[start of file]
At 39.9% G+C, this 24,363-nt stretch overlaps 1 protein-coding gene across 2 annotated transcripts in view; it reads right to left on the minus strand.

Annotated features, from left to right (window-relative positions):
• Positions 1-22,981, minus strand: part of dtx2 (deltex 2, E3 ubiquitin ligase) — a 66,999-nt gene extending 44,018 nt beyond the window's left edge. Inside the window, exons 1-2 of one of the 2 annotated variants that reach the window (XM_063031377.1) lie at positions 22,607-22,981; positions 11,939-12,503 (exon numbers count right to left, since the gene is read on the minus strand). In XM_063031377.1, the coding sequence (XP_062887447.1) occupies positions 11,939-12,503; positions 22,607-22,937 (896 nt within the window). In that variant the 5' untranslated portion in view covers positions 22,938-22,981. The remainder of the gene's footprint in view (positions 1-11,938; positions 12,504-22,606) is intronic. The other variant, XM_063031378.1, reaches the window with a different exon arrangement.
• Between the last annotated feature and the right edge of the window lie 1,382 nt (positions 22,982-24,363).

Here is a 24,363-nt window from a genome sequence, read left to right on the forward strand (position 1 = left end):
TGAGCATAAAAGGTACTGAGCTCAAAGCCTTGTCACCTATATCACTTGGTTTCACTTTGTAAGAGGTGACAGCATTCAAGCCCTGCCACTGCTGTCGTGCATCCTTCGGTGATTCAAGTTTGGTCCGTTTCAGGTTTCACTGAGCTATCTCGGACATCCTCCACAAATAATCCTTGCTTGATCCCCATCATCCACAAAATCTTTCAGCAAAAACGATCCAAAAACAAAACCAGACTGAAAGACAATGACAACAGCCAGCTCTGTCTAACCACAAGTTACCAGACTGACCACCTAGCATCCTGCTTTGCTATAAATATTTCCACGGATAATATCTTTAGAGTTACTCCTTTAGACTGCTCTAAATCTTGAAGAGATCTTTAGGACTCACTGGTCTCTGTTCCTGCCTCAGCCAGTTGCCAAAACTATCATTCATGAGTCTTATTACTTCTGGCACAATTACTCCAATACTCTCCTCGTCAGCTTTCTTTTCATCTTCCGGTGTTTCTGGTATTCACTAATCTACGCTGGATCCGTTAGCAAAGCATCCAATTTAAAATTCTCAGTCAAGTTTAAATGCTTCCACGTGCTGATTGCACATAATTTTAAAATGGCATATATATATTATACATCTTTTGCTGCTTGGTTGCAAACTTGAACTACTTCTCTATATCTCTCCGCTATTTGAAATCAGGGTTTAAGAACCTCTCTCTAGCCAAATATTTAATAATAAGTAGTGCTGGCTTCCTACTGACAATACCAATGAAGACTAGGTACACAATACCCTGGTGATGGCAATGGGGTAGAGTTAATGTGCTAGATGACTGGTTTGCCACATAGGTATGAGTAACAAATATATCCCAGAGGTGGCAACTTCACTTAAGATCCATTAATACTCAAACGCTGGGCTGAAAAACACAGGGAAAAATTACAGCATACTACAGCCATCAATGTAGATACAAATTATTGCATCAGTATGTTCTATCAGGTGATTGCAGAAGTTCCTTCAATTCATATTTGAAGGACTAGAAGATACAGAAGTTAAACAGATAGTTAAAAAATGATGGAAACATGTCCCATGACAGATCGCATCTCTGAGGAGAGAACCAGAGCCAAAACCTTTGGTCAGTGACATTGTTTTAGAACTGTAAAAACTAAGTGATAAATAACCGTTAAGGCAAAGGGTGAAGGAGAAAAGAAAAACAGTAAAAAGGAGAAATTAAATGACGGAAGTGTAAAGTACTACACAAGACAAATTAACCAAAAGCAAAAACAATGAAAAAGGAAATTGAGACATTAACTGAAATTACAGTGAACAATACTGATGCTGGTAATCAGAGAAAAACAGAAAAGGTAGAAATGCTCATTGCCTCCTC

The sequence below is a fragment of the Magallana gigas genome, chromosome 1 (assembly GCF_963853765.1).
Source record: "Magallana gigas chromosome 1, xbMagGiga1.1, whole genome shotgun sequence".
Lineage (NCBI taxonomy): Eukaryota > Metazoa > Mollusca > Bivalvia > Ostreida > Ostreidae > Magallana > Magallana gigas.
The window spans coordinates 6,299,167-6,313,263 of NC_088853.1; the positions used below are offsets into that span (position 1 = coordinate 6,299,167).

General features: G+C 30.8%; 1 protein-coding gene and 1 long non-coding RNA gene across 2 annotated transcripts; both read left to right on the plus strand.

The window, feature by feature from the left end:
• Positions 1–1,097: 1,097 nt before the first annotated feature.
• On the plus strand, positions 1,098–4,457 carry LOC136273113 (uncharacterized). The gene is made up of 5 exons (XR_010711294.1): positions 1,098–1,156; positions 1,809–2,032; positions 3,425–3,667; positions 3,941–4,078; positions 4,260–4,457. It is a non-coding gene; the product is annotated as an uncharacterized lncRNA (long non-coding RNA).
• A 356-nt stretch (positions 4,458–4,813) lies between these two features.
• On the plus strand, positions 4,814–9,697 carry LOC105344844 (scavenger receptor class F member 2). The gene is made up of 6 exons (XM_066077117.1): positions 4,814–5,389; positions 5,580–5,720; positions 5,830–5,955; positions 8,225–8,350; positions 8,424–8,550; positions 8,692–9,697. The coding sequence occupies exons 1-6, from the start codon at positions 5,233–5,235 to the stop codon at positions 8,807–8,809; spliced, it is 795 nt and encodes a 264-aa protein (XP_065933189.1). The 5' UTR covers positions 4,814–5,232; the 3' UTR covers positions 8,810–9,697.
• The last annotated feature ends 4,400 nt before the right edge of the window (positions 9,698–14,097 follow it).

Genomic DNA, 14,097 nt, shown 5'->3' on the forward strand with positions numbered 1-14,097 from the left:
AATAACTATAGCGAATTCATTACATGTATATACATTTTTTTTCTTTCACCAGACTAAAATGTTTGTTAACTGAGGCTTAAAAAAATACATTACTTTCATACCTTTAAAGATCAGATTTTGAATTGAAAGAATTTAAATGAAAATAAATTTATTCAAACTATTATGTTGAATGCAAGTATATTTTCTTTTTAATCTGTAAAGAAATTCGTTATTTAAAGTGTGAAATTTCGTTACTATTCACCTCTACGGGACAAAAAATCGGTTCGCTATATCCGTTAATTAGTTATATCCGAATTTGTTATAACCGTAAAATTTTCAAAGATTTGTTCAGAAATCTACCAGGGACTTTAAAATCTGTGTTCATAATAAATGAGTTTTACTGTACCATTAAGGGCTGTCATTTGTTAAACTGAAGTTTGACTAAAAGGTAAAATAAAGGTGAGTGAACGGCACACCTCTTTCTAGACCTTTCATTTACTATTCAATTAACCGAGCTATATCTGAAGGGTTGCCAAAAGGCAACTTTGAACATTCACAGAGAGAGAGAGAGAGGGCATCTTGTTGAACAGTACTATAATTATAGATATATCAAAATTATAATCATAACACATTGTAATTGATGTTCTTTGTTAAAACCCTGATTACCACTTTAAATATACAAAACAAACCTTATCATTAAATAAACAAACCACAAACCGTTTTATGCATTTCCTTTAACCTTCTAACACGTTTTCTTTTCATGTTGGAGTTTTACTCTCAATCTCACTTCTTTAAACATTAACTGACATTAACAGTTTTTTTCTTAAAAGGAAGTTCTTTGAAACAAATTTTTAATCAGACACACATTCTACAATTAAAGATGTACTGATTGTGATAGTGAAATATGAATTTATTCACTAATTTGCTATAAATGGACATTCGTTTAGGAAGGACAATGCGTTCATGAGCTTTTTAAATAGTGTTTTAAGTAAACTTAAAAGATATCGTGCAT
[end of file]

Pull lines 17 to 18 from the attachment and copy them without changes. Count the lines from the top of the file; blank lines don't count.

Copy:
• The last annotated feature ends 4,400 nt before the right edge of the window (positions 9,698–14,097 follow it).

Genomic DNA, 14,097 nt, shown 5'->3' on the forward strand with positions numbered 1-14,097 from the left: